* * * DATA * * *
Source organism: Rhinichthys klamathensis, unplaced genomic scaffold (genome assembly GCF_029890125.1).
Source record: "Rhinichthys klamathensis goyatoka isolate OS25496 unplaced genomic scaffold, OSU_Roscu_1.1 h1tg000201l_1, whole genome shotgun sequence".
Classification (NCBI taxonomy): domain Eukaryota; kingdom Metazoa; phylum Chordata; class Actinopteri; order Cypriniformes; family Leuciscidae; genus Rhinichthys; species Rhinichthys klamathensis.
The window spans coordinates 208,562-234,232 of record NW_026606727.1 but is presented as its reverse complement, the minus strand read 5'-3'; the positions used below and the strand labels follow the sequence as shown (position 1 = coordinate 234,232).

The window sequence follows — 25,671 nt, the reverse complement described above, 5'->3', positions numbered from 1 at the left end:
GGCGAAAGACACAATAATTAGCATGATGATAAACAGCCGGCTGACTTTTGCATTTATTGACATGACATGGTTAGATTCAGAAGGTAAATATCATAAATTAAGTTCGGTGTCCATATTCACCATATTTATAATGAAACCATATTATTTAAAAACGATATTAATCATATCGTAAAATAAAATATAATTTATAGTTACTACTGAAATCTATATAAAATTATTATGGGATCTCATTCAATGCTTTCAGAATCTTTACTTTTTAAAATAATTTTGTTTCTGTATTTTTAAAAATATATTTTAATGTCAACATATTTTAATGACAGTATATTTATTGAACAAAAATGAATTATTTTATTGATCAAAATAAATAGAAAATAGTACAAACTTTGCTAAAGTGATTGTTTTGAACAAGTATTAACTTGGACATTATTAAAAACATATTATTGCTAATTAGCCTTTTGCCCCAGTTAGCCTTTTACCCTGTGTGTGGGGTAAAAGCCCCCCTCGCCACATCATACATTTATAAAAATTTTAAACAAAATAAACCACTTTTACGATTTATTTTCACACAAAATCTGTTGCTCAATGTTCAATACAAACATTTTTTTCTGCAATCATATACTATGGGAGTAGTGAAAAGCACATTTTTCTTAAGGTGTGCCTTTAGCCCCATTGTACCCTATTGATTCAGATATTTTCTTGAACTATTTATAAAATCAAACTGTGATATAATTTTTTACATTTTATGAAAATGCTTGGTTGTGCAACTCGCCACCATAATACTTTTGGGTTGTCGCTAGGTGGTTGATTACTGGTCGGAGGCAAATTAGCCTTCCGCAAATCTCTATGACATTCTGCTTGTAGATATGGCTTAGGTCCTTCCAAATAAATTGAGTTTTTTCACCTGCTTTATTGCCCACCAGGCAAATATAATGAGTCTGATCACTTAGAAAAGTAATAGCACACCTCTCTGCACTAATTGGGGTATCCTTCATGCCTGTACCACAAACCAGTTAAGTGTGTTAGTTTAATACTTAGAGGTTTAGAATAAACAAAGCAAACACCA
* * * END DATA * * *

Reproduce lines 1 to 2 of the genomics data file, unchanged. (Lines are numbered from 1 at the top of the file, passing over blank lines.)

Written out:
Source organism: Rhinichthys klamathensis, unplaced genomic scaffold (genome assembly GCF_029890125.1).
Source record: "Rhinichthys klamathensis goyatoka isolate OS25496 unplaced genomic scaffold, OSU_Roscu_1.1 h1tg000201l_1, whole genome shotgun sequence".